I wonder at the words of our leaders. They keep saying, “We support your right to protest, but please don’t be violent.”
There have been protests following all of the recent killings of unarmed and innocent black men. Yet, in Minneapolis of all places, another unarmed black man was killed. The chief of police said the other three officers present were complicit in the death. But aren’t all of us really complicit? We have stood by while the killing continues, and even though we are momentarily horrified, we change nothing.
This is a societal problem. Yes, black lives matter, but all our lives matter, and any needless death should diminish all of us.
CARES Act funds should go for today’s rainy day
I must admit that I was quite shocked when I read the headlines that the Legislature was going to “save” the CARES Act money for a rainy day (“Despite urgent social needs, Hawaii legislators decide to bank state and federal funds,” Star-Advertiser, Top News, May 20).
If this pandemic, with thousands of people out of work, standing for hours in lines for free food, is not a rainy day, then I do not know what a rainy day looks like. Shame on the decision-makers.
Don’t let Japan tourists get ahead of others
I read with interest your article that noted that Hawaii was exploring a travel concept that would likely allow incoming visitors from Japan, who have met certain safety thresholds, to bypass Hawaii’s mandatory 14-day self-quarantine (“Hawaii explores travel concept with Japan,” Star- Advertiser, May 29).
I am concerned about this proposal, since it allows a select few to jump to the front of the line over others wishing to visit our state.
I am a parent and grandparent anxiously awaiting the day my children and grandchildren will be allowed to visit us here in Hawaii without the 14-day quarantine. I am sure other families here are just as anxious to see family and friends. My children were raised in Hawaii and deserve the same consideration of relaxed restrictions being proposed for our foreign visitors.
In fairness to Hawaii residents longing to see friends and family, open to everyone and not just a select few.
Senior teachers need protection from virus
I’m following local news on the possible reopening of public schools and so-called “strict guidelines” that may be in force, but I’m not aware of any regulations proposed to protect our elder teachers or at-risk Department of Education personnel — particularly those who have no union protection, like substitute teachers and part-time workers.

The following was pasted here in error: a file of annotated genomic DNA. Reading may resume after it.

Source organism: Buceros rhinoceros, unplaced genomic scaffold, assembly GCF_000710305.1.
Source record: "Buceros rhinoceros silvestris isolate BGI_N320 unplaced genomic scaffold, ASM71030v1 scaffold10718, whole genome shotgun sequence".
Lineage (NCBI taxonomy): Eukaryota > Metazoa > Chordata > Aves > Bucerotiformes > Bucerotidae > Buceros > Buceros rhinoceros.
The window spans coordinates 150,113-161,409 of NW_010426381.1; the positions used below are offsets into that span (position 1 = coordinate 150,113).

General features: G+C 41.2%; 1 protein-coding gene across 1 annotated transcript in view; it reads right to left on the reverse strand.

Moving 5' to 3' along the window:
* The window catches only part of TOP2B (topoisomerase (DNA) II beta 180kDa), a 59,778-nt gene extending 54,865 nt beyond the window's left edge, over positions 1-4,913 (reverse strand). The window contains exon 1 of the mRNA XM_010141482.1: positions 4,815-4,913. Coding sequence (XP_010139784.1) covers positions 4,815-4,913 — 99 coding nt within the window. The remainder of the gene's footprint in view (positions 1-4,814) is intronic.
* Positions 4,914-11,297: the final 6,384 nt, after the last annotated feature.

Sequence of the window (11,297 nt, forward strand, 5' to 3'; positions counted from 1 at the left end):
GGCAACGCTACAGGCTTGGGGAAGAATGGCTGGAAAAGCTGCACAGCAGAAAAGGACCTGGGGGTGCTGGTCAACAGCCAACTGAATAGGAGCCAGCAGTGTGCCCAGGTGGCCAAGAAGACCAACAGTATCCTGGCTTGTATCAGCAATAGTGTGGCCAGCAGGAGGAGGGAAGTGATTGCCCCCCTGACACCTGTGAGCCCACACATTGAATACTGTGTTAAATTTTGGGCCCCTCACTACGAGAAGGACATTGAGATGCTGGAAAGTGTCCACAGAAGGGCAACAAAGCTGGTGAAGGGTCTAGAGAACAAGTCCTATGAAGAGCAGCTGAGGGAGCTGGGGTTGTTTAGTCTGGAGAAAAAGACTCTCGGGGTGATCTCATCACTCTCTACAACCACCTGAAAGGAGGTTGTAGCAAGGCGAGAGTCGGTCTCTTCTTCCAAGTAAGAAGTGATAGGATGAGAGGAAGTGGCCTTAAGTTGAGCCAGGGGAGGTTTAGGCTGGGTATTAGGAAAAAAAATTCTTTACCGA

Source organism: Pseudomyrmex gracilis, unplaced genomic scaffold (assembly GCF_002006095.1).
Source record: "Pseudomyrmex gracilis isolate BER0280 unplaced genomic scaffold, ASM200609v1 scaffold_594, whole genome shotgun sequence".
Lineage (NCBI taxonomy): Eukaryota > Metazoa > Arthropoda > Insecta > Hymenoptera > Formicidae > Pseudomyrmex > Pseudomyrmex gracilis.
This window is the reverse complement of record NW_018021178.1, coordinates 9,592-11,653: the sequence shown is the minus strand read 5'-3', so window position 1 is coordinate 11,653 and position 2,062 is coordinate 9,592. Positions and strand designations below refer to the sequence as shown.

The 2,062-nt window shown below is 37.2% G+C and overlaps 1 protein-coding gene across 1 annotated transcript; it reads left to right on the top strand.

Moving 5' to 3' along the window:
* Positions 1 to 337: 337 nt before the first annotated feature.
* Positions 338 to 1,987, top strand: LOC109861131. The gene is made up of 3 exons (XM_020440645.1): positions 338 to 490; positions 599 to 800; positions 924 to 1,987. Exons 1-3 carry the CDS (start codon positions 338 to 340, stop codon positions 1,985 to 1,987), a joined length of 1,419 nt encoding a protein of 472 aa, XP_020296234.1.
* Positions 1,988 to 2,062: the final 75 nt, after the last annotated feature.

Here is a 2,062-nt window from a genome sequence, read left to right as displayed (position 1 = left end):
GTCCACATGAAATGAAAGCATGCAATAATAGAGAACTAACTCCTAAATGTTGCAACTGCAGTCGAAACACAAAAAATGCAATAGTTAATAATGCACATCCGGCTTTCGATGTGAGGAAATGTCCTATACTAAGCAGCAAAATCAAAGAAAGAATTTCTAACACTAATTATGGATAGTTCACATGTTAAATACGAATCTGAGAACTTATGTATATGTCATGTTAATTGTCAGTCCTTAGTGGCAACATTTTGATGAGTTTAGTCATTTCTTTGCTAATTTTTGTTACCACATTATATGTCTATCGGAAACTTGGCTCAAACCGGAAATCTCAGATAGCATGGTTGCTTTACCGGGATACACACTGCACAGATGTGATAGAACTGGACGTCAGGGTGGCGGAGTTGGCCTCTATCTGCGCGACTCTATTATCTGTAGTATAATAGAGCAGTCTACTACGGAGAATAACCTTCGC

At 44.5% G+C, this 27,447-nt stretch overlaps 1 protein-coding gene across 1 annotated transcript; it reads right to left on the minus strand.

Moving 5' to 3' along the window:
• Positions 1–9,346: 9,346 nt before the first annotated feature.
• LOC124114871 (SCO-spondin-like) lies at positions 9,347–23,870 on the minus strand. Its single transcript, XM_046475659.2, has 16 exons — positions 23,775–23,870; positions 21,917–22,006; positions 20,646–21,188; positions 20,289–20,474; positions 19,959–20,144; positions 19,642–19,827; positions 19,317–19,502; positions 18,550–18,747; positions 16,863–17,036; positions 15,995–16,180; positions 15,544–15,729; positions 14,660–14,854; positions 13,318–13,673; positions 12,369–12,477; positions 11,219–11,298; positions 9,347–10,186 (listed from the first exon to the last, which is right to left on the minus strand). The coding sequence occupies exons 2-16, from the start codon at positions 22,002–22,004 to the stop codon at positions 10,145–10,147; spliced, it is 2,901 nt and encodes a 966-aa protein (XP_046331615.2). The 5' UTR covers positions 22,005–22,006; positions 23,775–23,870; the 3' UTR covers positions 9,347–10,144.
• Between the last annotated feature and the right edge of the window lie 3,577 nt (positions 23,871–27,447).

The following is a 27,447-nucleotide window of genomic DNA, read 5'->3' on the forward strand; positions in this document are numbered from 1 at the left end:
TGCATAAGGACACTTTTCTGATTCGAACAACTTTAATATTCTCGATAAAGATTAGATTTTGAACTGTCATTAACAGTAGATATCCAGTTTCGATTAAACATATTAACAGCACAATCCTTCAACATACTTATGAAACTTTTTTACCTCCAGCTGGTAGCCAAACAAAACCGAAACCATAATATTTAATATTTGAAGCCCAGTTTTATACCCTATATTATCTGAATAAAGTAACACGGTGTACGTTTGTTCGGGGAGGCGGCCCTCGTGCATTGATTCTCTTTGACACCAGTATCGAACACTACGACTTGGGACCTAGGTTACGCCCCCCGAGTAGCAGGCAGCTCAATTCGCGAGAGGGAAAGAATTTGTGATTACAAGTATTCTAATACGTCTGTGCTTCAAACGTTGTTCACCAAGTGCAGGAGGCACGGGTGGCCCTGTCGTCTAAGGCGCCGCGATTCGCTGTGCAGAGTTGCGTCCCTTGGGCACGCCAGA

I’m also concerned about the possible requirements of mask-wearing and social distancing when schools reopen, and what the strict consequences will be for failure to comply.
Any new guidelines will no longer be disciplinary issues, but rather matters of serious health concerns for elders and those at-risk for COVID-19.
We all care about the students, but as a senior-age teacher, I expect the state and DOE to care about those of us who teach and protect the kids, and in turn, have the same respect for us.
Increase youth civic engagement now
Although our lives have been consumed by the pandemic, with so many political seats that could influence our future up for grabs, it’s hard to forget about the upcoming 2020 elections — or one hopes.
In 2012, the number of youth participating in the general election was at 30%. City Council Resolution 19-329 would create a youth commission to advise the Council and mayor on things such as policies, programs and priorities relating to the children and youth of Oahu.
This is our chance to increase youth participation in our government. We youth will be the ones who live through decisions that shape our world, yet oftentimes we have no say in those decisions, or lack the tools to be civically involved. Resolution 19-329 can help fix that.
Mahalo to the City and County of Honolulu for working to increase youth participation in our government.
Give kamaaina one day weekly at Hanauma Bay
Going to Hanauma Bay has been just about impossible to do because of the number of tourists and limited parking spaces. When Hawaii does open up to a hopefully improved “new normal,” the bay should have one day a week reserved for kamaaina only. Let’s give the younger people a chance to experience this unique part of Hawaii.
Proponents of the tourist industry always praise the aloha spirit that the local people share. How about giving some of it back?
Defense of Jones Act doesn’t hold water
Jack Lutey, a Matson master mariner, said the Jones Act ensures regular shipping to the islands “with no disruptions of service … regardless of decreased cargo volumes” — unlike what he charges would happen without the Jones Act (“Hawaii lucky to have Jones Act to bring goods,” Star-Advertiser, Letters, June 2). The facts don’t support that. Foreign-flag cargo ships are in Hawaii’s harbors daily.
The Congressional Research Service reported in 2017, “Hawaii and Puerto Rico now receive more cargo from foreign countries than they do from the U.S. mainland.” This reflects the greater volume of bulk cargo as compared to container cargo carried by Matson.
The main carrier of container cargo from Asia, the Ocean Network Express (ONE) Line operating foreign-flag container ships, has maintained its schedule to Hawaii throughout the pandemic.
Compare with the interisland Jones Act common carrier, Saltchuk’s Young Brothers, which recently reduced service, and is proposing additional reductions and may shut down.
Hawaii Shippers’ Council
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